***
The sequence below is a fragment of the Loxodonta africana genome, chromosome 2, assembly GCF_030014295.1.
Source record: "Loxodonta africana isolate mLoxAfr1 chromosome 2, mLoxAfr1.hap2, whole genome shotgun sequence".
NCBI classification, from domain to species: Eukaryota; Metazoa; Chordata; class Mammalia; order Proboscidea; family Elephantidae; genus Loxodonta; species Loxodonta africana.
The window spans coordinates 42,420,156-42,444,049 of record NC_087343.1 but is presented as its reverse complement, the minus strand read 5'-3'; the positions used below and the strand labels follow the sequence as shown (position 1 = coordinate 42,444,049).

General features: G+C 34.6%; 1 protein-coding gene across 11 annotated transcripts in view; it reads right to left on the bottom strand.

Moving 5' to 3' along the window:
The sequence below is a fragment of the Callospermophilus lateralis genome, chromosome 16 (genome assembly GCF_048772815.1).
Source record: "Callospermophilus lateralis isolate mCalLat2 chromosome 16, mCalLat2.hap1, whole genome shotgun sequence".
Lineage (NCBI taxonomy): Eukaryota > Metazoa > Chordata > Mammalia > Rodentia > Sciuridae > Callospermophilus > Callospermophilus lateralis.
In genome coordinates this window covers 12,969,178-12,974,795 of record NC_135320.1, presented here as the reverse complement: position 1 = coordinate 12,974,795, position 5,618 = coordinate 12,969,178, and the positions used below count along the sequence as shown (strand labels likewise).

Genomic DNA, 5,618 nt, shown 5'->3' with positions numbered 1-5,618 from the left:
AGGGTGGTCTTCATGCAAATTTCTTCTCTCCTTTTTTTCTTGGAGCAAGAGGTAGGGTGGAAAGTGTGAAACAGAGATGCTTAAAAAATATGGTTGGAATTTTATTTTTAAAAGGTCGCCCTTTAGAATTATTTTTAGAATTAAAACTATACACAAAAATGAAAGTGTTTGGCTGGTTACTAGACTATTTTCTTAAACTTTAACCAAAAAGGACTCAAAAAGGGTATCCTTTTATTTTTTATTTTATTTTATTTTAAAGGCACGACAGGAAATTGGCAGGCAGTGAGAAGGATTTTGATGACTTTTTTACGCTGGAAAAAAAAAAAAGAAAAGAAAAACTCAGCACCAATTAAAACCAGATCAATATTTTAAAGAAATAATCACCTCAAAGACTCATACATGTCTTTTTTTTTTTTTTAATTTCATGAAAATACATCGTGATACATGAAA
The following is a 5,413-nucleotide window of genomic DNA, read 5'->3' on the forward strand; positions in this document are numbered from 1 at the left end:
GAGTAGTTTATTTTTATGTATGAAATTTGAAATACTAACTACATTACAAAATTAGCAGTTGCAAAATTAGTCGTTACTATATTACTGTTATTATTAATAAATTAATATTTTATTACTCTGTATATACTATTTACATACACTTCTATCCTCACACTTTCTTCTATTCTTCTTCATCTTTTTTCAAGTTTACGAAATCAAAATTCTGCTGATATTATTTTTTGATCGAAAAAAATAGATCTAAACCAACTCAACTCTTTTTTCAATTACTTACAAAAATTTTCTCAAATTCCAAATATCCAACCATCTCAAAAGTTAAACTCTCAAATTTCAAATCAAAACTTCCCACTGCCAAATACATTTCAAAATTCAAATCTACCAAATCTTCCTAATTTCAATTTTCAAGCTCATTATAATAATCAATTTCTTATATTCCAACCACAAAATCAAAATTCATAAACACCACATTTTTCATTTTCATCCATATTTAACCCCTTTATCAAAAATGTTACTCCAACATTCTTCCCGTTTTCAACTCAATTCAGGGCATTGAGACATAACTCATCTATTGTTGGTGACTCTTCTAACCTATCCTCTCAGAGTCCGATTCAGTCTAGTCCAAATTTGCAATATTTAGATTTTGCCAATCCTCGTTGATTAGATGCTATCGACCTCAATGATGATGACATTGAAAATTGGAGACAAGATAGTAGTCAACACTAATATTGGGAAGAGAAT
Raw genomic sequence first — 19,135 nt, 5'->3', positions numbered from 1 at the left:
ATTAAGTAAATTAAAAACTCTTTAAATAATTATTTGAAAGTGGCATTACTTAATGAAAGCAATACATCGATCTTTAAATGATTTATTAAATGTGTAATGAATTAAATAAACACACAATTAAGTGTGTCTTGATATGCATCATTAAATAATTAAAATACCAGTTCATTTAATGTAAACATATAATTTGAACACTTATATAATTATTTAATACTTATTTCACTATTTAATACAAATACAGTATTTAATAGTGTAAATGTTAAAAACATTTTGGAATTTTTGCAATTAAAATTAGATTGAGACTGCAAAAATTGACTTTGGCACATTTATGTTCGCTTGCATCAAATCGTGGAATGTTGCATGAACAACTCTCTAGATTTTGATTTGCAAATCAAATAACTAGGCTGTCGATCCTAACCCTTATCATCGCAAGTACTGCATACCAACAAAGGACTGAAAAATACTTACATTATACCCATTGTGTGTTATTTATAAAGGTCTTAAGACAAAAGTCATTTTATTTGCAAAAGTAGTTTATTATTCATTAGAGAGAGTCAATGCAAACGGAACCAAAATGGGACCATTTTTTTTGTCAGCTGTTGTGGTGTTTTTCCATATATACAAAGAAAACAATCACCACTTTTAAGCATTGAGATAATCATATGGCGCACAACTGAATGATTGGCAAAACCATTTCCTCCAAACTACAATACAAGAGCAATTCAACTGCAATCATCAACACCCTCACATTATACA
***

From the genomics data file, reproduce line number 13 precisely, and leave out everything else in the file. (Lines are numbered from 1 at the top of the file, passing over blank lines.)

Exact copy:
The following is a 5,413-nucleotide window of genomic DNA, read 5'->3' on the forward strand; positions in this document are numbered from 1 at the left end: